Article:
Pictured here in 1926 is a crushing operation during the construction of the Dundas Street, (# 5 Highway) through Nelson Township in Southern Ontario.
James Franceschini immigrated to Canada in 1905 from Italy at age 15 and started working as a labourer on construction jobs.
In less than a decade, he had formed his own company Dufferin Construction Ltd., which is still a prominent name on many a construction jobsite. Steam drills, narrow gauge steam locomotives and steam shovels were utilized by Franceschini’s crews to drill, blast, load out and crush the rock removed to regrade Tuck’s Mountain, as it was known then to the locals.
The shot rock, loaded out by Erie steam shovels, was brought to the primary crusher in side-dump rail cars. A rotary screen fitted atop the steam powered plant sized the crushed rock, which was directed into hoppers below where a fleet of Mack dump trucks are seen hauling the crushed aggregate onto the new roadbed.
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The war years of the 1940s were a bleak time for James Franceschini, by then, a wealthy contractor. He spent several years in a Second World War internment camp in Northern Ontario, as did many immigrants, unfortunately seen as potential “Enemy Aliens.” Undeterred by this and the sale of his confiscated properties he rebuilt Dufferin Construction, his reputation and his wealth, creating a lasting legacy.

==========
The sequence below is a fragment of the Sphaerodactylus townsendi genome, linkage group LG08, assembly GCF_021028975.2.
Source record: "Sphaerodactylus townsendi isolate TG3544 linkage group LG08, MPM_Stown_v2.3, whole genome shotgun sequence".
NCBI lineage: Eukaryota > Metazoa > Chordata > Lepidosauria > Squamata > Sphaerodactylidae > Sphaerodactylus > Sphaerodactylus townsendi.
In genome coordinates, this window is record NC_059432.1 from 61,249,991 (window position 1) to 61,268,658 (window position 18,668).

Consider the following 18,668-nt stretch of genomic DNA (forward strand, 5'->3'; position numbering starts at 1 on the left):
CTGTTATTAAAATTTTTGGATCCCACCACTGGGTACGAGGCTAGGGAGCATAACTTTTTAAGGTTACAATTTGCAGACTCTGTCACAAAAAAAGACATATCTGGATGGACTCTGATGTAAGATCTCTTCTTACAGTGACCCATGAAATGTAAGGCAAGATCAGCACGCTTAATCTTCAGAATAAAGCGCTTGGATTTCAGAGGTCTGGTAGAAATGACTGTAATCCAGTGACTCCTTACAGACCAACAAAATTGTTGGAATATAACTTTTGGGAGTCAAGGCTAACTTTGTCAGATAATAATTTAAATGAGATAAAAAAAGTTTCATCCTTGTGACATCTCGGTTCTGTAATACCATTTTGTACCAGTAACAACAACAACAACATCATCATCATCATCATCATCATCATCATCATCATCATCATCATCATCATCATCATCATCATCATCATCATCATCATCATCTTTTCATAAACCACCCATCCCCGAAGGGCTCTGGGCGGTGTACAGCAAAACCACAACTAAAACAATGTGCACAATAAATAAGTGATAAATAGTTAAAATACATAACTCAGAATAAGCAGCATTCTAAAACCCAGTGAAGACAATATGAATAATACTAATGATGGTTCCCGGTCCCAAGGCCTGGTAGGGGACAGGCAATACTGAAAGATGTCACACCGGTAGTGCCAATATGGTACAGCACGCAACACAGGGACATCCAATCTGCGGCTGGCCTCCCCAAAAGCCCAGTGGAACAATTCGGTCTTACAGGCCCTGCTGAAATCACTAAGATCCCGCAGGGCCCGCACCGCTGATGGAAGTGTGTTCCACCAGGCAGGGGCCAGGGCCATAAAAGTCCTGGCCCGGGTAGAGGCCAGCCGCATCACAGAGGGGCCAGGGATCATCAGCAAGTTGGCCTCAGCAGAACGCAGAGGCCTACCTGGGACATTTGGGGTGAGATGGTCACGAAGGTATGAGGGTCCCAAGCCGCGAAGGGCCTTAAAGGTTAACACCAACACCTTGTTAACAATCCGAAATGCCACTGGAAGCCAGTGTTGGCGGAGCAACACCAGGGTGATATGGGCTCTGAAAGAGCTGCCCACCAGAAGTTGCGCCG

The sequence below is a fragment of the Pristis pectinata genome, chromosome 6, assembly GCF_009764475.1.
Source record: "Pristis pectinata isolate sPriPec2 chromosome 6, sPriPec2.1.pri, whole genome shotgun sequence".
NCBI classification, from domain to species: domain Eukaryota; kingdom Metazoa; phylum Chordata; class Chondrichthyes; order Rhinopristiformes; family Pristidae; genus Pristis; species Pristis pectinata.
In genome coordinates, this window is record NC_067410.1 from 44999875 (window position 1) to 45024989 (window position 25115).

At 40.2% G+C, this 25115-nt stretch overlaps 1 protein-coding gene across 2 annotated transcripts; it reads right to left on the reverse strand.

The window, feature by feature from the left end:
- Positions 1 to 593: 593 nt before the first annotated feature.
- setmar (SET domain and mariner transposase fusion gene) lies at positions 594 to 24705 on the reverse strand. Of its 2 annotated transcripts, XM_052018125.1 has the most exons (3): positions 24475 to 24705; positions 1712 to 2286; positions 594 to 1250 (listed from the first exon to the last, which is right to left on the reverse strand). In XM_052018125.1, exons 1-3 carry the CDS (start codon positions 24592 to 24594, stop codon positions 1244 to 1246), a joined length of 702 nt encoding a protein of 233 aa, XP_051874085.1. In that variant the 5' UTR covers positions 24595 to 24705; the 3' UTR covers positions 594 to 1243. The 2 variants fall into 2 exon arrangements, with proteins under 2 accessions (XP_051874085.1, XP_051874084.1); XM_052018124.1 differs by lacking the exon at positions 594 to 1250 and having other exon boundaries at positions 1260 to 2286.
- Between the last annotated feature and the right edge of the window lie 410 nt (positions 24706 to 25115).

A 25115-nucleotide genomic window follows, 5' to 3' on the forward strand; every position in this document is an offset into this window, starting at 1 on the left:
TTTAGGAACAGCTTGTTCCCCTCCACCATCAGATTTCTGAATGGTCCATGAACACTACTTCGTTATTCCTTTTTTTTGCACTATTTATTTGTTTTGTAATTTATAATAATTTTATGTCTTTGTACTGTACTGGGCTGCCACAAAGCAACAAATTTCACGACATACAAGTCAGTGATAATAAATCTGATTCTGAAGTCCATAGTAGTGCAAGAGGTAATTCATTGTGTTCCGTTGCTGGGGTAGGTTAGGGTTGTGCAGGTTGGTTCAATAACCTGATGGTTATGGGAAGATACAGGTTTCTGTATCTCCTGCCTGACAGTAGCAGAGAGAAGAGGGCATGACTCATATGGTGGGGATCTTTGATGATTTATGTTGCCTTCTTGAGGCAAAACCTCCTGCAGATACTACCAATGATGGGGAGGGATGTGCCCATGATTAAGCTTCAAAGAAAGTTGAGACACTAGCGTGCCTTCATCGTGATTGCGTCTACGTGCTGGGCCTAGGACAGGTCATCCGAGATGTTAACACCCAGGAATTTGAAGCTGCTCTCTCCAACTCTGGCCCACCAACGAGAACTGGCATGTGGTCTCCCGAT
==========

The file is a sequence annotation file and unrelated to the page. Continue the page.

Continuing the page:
The Historical Construction Equipment Association (HCEA Canada) 2023 event the Last Blast takes place October 14 at the Simcoe County Museum near Barrie, Ontario. To see more than 60 pieces of vintage construction equipment in action be sure to attend. HCEA Canada is a proud Heritage Partner of the Simcoe County Museum. Visit the HCEA Canada website at www.hceacanada.org for updates.